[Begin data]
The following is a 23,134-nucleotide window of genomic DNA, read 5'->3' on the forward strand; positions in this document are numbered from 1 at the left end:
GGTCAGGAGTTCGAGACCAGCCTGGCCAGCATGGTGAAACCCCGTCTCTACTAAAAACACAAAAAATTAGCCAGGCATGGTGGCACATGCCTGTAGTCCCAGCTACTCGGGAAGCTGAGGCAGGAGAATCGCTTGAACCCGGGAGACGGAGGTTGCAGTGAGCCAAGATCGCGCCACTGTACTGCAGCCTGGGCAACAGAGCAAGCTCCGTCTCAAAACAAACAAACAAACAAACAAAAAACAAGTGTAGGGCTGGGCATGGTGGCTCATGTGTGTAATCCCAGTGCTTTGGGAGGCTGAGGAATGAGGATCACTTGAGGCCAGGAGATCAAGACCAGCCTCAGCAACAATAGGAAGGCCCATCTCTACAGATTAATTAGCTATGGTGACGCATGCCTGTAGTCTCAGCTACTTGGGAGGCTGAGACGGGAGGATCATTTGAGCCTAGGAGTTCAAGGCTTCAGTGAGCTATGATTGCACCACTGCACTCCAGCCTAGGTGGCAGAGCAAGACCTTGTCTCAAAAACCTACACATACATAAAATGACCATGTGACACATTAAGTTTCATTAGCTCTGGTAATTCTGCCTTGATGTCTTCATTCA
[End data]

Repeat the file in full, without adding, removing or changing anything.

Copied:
The following is a 23,134-nucleotide window of genomic DNA, read 5'->3' on the forward strand; positions in this document are numbered from 1 at the left end:
GGTCAGGAGTTCGAGACCAGCCTGGCCAGCATGGTGAAACCCCGTCTCTACTAAAAACACAAAAAATTAGCCAGGCATGGTGGCACATGCCTGTAGTCCCAGCTACTCGGGAAGCTGAGGCAGGAGAATCGCTTGAACCCGGGAGACGGAGGTTGCAGTGAGCCAAGATCGCGCCACTGTACTGCAGCCTGGGCAACAGAGCAAGCTCCGTCTCAAAACAAACAAACAAACAAACAAAAAACAAGTGTAGGGCTGGGCATGGTGGCTCATGTGTGTAATCCCAGTGCTTTGGGAGGCTGAGGAATGAGGATCACTTGAGGCCAGGAGATCAAGACCAGCCTCAGCAACAATAGGAAGGCCCATCTCTACAGATTAATTAGCTATGGTGACGCATGCCTGTAGTCTCAGCTACTTGGGAGGCTGAGACGGGAGGATCATTTGAGCCTAGGAGTTCAAGGCTTCAGTGAGCTATGATTGCACCACTGCACTCCAGCCTAGGTGGCAGAGCAAGACCTTGTCTCAAAAACCTACACATACATAAAATGACCATGTGACACATTAAGTTTCATTAGCTCTGGTAATTCTGCCTTGATGTCTTCATTCA